Region has learned lessons of previous pandemics, says African Travel and Tourism (ATTA) president Nigel Vere Nicoll
Ironically, it appears that the elephant in the room in global tourism will once again be Africa.
Remember 2014, when the Ebola epidemic in West Africa shut down tourism throughout the continent despite the outbreak being further away from most of Africa’s safari destinations than the UK?
So, its Groundhog Day as the ‘darkest Africa’ cloud gathers and the UK’s dreaded red brush remains firmly over most of the key African tourism destinations, preventing all international travel. A touch of red, and tourism’s dead.
The old chestnut put forward of limited testing capacity, poor health and under-reporting are pulled out of the hat again and again without detailed scrutiny. That narrative does not fit the reality.
The reality is the numbers of deaths from Covid-19 across the 13, or so, key safari destinations in sub–Saharan Africa are low.
There have been just 70,000 deaths in a total population across those 13 countries of around 400 million (and 80% are in one country, South Africa).
So why are these countries with the exception of Uganda, still on the UK’s red list?
A recent report by the European Centre for Disease Prevention Control and its African counterpart makes these points, in support of the reasons why Africa’s death rates in this pandemic are so low.
Resources and lessons learned throughout Africa, from widespread HIV and tuberculosis, were leveraged in the fight against Covid 19.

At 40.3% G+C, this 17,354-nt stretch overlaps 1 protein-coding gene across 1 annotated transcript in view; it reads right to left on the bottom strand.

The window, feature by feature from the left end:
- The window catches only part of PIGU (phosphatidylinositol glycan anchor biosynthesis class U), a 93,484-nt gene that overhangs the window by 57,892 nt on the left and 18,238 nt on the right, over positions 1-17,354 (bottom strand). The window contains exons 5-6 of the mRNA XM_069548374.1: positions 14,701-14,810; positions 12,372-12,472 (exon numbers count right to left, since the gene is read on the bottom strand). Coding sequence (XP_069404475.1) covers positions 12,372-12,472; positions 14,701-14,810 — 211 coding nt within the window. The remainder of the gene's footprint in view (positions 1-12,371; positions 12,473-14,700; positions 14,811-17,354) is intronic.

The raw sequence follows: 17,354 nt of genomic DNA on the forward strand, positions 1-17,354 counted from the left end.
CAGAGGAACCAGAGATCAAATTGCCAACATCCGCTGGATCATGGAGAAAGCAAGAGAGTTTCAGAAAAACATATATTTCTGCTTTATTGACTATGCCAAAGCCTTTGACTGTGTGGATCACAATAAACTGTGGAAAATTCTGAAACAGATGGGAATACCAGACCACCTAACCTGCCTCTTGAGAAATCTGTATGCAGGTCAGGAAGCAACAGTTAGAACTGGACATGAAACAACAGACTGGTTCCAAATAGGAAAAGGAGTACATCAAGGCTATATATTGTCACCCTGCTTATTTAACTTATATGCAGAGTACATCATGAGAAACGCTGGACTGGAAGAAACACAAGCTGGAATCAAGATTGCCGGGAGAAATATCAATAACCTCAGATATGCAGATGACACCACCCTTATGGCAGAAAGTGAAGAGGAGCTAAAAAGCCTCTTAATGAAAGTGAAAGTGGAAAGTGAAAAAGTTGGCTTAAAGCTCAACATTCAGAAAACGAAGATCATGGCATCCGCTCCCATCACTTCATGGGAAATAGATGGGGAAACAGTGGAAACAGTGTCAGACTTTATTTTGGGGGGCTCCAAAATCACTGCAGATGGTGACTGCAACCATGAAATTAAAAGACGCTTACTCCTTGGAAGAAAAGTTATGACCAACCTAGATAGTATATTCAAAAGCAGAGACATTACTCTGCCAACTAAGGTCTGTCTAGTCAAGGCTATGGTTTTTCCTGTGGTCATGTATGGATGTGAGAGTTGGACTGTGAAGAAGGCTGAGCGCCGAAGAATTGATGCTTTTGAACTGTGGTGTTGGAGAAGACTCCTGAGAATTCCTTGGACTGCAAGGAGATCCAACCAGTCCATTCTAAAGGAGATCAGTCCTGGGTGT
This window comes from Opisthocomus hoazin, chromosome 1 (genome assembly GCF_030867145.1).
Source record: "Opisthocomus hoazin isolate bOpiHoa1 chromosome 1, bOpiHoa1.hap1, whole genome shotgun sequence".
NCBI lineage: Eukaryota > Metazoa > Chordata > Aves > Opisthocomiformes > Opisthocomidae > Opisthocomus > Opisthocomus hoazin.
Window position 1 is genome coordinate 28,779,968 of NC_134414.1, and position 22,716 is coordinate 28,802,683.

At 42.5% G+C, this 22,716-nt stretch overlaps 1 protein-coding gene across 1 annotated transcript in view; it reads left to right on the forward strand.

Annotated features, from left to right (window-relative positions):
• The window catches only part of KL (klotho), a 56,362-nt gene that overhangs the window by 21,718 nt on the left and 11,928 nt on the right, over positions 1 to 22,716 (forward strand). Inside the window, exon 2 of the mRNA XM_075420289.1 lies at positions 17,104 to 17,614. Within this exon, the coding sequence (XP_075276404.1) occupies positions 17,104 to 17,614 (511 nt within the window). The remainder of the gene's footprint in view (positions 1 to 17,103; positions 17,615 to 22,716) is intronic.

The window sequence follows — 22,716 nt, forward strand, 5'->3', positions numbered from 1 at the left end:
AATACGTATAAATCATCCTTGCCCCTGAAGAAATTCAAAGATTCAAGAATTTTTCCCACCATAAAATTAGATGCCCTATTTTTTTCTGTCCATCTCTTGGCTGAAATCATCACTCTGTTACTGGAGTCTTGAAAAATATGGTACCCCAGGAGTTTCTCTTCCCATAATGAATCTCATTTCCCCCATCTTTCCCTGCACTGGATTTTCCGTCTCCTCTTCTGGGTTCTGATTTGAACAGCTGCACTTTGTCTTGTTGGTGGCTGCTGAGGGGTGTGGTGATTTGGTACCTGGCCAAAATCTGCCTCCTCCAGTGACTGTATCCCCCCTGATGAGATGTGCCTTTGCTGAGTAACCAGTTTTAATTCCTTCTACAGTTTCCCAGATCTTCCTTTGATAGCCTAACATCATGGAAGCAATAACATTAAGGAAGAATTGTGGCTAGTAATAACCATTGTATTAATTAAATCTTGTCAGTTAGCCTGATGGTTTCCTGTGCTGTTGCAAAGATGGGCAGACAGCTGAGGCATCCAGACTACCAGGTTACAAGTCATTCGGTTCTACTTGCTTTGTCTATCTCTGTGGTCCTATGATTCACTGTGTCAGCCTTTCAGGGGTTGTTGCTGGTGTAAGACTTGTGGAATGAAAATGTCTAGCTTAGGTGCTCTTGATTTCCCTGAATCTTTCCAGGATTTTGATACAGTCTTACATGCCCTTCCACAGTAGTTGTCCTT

The political will of most African governments has been a key element in the response, with swift lockdowns restricting movement and taskforces organised to coordinate efforts.
Warm weather gives Africa a much-needed lifeline and moving forward safari is an open-air experience anyway.
Compared with Europe, Africa has a far lower importation risk of the virus based on the volume of air travel from say, China to Africa.
Probably the most important reason of all, is the low infection rate of Africa’s very young population, with a median age of 19.4 years compared with 40 in UK and 38 in USA. The average age for fatalities from Covid-19 in UK is 80.4 which underlines the data that the disease is far more severe in older populations.
Although it is true that Africa does not have the same testing capacity as other regions in the world, the low numbers are explained by the fact that Africa has a long experience of handling infectious diseases and that its youthful population is far less susceptible to the virus than other continents.
Our plea to UK’s Joint Biosecurity Centre (JBC) who hold the sword of Damocles is for a science-based approach combining the right balance between risk and protection.
Then, once the selections for each of the green, amber, and red lists are made at the next review, the Foreign Office (FCDO) must also review its travel advice so that outbound and inbound restrictions are aligned.
Only then can the elephant be let out of the room allowing safaris and business travel to Africa to resume once again.
Source: Travel Weekly